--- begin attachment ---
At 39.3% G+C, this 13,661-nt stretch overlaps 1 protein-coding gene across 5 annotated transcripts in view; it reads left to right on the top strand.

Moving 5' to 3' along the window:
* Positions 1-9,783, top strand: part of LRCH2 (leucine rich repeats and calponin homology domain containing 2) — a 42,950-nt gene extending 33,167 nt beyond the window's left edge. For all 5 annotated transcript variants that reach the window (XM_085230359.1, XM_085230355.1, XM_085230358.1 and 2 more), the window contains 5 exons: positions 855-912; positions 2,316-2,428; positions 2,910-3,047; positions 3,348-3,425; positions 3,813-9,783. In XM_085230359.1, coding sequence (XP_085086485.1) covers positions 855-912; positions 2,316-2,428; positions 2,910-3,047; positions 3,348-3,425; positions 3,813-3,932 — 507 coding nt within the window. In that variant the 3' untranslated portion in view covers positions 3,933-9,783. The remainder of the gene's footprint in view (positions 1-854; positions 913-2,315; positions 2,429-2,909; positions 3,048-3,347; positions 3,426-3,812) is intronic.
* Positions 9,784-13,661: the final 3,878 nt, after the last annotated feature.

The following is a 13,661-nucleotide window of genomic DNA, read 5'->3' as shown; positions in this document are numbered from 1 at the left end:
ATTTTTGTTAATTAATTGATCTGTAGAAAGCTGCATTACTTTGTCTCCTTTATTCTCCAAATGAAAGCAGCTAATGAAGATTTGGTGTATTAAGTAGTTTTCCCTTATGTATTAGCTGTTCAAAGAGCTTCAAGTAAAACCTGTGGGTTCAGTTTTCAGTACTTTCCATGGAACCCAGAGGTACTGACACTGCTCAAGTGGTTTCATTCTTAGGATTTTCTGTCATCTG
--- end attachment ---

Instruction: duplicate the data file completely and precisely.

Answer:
At 39.3% G+C, this 13,661-nt stretch overlaps 1 protein-coding gene across 5 annotated transcripts in view; it reads left to right on the top strand.

Moving 5' to 3' along the window:
* Positions 1-9,783, top strand: part of LRCH2 (leucine rich repeats and calponin homology domain containing 2) — a 42,950-nt gene extending 33,167 nt beyond the window's left edge. For all 5 annotated transcript variants that reach the window (XM_085230359.1, XM_085230355.1, XM_085230358.1 and 2 more), the window contains 5 exons: positions 855-912; positions 2,316-2,428; positions 2,910-3,047; positions 3,348-3,425; positions 3,813-9,783. In XM_085230359.1, coding sequence (XP_085086485.1) covers positions 855-912; positions 2,316-2,428; positions 2,910-3,047; positions 3,348-3,425; positions 3,813-3,932 — 507 coding nt within the window. In that variant the 3' untranslated portion in view covers positions 3,933-9,783. The remainder of the gene's footprint in view (positions 1-854; positions 913-2,315; positions 2,429-2,909; positions 3,048-3,347; positions 3,426-3,812) is intronic.
* Positions 9,784-13,661: the final 3,878 nt, after the last annotated feature.

The following is a 13,661-nucleotide window of genomic DNA, read 5'->3' as shown; positions in this document are numbered from 1 at the left end:
ATTTTTGTTAATTAATTGATCTGTAGAAAGCTGCATTACTTTGTCTCCTTTATTCTCCAAATGAAAGCAGCTAATGAAGATTTGGTGTATTAAGTAGTTTTCCCTTATGTATTAGCTGTTCAAAGAGCTTCAAGTAAAACCTGTGGGTTCAGTTTTCAGTACTTTCCATGGAACCCAGAGGTACTGACACTGCTCAAGTGGTTTCATTCTTAGGATTTTCTGTCATCTG